- Packaging Design
According to OpenAI, in September 2022 over 2 million images a day were created through its DALL-E 2 platform. This number is only likely to have increased as the public become more aware of generative AI. Everything from logos and avatars to competition-winning artworks are being generated by AI. Unsurprisingly, designers are also experimenting with creating packaging concepts. Last year, Ludovic Mornand of Studio Blackthorns ran an experiment to see whether AI could create a viable packaging design. Mornand used two AI tools to create packaging illustrations (Hypnogram.xyz) and copy (Rytr) for a non-alcoholic ready-to-drink concept brand called Alt Planets. According to Mornand, the final packaging design was 80% the work of AI and 20% human. Silas Amos described running a similar experiment designing a bottle for a theoretical Kylie Minogue fragrance in Dieline. While we don’t believe that AI image generators are currently capable of handling every aspect of packaging design, the results of experiments like these mean it is likely that brands will use them to help generate initial concepts.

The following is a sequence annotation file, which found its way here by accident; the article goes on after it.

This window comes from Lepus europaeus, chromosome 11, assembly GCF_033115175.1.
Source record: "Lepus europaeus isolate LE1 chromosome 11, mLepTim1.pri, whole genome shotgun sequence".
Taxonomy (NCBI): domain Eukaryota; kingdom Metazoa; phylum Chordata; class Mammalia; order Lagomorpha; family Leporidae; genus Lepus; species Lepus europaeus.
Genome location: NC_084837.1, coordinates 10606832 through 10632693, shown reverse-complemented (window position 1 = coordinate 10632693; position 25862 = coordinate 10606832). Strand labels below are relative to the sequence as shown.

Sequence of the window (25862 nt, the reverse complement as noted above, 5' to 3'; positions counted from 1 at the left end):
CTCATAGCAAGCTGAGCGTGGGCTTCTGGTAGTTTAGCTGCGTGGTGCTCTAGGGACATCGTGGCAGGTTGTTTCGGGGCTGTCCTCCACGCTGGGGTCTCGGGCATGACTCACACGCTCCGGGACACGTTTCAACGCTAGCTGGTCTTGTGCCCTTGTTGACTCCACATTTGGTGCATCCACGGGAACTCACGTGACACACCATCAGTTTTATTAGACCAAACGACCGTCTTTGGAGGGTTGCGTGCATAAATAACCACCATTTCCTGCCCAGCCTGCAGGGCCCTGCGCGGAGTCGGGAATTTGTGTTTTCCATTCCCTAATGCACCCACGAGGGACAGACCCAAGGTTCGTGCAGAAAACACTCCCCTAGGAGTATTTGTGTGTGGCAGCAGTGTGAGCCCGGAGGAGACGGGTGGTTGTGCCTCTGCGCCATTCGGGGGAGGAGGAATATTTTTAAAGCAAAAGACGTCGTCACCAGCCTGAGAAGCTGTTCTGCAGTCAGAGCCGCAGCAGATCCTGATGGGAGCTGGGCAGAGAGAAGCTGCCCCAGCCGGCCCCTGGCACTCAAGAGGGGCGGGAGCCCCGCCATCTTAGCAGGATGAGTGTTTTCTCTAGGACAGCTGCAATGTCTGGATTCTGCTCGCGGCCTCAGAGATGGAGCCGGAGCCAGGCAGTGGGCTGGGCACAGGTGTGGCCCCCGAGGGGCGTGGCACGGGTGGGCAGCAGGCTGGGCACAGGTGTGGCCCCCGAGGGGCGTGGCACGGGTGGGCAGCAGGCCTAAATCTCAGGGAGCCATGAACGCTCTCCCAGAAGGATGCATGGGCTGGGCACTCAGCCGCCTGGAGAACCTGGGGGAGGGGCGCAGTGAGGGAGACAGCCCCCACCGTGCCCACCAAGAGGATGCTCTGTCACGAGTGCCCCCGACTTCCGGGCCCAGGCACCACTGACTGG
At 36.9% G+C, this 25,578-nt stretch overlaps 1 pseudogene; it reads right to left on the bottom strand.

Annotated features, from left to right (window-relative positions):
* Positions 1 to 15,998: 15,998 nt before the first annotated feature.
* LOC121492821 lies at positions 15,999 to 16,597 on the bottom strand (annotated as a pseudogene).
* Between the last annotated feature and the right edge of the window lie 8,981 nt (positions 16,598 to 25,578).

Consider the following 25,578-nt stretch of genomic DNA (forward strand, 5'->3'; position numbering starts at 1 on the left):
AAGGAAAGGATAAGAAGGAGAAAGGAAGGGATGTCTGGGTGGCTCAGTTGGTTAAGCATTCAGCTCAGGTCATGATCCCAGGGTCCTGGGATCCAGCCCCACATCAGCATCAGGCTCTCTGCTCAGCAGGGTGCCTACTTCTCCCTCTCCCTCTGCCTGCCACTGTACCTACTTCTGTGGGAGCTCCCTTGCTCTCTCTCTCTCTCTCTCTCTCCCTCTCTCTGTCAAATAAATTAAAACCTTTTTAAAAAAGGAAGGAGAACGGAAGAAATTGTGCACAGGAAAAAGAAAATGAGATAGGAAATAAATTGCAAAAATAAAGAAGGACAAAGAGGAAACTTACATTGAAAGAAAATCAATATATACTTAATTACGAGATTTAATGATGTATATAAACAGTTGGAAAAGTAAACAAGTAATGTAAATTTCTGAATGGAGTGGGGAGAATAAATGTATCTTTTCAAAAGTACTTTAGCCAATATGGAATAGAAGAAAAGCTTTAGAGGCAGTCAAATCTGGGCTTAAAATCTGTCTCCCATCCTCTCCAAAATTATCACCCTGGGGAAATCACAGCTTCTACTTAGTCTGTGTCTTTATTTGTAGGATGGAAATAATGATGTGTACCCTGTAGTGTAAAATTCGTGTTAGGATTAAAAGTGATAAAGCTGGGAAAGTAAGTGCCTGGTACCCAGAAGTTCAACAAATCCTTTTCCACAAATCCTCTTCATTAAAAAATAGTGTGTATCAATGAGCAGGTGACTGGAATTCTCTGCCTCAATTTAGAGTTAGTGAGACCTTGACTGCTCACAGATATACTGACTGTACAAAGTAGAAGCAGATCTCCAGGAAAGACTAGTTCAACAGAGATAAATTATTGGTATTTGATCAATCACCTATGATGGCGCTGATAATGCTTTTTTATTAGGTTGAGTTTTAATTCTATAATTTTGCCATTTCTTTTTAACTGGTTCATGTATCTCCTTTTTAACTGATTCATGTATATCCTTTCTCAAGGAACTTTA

- Non-Visual Design